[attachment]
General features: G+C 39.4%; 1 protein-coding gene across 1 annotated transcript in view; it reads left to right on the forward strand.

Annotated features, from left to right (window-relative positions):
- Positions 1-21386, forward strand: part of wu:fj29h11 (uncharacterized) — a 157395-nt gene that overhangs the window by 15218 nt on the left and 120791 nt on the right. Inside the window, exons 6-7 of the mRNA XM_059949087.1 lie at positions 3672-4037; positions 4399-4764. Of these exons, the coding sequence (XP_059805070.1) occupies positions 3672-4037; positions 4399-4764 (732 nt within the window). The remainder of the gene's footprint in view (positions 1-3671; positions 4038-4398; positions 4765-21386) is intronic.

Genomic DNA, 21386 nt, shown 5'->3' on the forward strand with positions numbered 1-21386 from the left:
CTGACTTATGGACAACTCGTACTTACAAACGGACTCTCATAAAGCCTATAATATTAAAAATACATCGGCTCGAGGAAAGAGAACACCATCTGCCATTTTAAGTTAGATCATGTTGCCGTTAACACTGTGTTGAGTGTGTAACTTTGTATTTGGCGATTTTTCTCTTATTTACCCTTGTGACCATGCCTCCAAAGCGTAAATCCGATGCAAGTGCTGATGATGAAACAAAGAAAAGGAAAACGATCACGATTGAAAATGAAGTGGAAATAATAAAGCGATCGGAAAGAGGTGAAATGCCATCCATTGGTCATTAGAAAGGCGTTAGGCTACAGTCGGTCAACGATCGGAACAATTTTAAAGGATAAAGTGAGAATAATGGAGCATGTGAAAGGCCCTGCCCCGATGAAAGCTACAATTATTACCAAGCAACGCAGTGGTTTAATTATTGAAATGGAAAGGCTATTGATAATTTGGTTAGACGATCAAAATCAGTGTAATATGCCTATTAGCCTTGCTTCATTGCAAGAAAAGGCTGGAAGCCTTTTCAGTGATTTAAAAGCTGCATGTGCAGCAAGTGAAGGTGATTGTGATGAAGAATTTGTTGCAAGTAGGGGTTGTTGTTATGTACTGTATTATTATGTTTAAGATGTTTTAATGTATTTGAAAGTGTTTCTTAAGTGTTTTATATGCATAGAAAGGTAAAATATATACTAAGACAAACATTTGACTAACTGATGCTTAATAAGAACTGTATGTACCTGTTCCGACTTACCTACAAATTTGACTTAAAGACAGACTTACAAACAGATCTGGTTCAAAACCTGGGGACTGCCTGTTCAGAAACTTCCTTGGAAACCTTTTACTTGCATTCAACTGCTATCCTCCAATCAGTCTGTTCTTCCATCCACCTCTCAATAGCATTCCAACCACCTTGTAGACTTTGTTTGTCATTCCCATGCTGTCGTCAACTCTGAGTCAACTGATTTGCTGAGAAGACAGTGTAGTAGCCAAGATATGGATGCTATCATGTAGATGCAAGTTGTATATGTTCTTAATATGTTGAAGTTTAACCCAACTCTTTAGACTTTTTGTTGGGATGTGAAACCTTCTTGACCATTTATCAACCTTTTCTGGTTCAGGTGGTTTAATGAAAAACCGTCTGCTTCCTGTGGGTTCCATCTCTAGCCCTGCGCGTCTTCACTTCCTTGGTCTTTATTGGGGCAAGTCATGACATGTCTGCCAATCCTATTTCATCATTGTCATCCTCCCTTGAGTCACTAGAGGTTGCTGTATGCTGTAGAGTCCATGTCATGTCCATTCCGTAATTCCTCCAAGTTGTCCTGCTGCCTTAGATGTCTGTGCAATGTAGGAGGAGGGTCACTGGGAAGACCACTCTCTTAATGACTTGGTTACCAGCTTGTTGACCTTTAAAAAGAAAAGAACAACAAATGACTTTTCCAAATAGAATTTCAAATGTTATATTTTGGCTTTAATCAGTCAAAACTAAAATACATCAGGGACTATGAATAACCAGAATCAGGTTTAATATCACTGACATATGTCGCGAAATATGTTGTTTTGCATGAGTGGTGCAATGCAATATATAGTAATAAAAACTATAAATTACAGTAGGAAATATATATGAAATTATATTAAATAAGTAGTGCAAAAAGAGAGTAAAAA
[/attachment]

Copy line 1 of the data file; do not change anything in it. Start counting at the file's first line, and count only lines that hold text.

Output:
General features: G+C 39.4%; 1 protein-coding gene across 1 annotated transcript in view; it reads left to right on the forward strand.